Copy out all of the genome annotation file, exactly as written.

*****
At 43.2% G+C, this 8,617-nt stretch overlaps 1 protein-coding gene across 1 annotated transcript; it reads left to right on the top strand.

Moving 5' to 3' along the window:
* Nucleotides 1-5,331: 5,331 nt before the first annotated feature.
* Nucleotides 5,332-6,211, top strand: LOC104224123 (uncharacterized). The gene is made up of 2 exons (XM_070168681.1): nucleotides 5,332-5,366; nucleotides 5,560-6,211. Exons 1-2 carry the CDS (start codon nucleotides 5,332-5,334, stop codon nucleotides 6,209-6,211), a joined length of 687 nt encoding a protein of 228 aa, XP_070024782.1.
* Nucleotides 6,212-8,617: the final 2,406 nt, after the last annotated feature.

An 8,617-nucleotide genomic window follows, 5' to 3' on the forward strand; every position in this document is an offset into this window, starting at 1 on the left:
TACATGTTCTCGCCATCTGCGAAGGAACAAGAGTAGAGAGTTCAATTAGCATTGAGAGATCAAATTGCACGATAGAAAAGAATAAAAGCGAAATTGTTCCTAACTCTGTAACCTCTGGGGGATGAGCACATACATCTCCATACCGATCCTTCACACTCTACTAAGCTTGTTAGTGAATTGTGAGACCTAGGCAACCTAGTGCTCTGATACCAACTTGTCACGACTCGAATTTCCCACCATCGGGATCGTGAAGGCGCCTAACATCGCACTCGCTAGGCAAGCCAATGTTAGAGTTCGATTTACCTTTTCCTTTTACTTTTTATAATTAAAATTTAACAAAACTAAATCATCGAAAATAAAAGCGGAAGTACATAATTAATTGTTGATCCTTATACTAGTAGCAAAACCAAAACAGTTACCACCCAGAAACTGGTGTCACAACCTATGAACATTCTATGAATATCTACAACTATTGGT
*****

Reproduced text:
At 43.2% G+C, this 8,617-nt stretch overlaps 1 protein-coding gene across 1 annotated transcript; it reads left to right on the top strand.

Moving 5' to 3' along the window:
* Nucleotides 1-5,331: 5,331 nt before the first annotated feature.
* Nucleotides 5,332-6,211, top strand: LOC104224123 (uncharacterized). The gene is made up of 2 exons (XM_070168681.1): nucleotides 5,332-5,366; nucleotides 5,560-6,211. Exons 1-2 carry the CDS (start codon nucleotides 5,332-5,334, stop codon nucleotides 6,209-6,211), a joined length of 687 nt encoding a protein of 228 aa, XP_070024782.1.
* Nucleotides 6,212-8,617: the final 2,406 nt, after the last annotated feature.

An 8,617-nucleotide genomic window follows, 5' to 3' on the forward strand; every position in this document is an offset into this window, starting at 1 on the left:
TACATGTTCTCGCCATCTGCGAAGGAACAAGAGTAGAGAGTTCAATTAGCATTGAGAGATCAAATTGCACGATAGAAAAGAATAAAAGCGAAATTGTTCCTAACTCTGTAACCTCTGGGGGATGAGCACATACATCTCCATACCGATCCTTCACACTCTACTAAGCTTGTTAGTGAATTGTGAGACCTAGGCAACCTAGTGCTCTGATACCAACTTGTCACGACTCGAATTTCCCACCATCGGGATCGTGAAGGCGCCTAACATCGCACTCGCTAGGCAAGCCAATGTTAGAGTTCGATTTACCTTTTCCTTTTACTTTTTATAATTAAAATTTAACAAAACTAAATCATCGAAAATAAAAGCGGAAGTACATAATTAATTGTTGATCCTTATACTAGTAGCAAAACCAAAACAGTTACCACCCAGAAACTGGTGTCACAACCTATGAACATTCTATGAATATCTACAACTATTGGT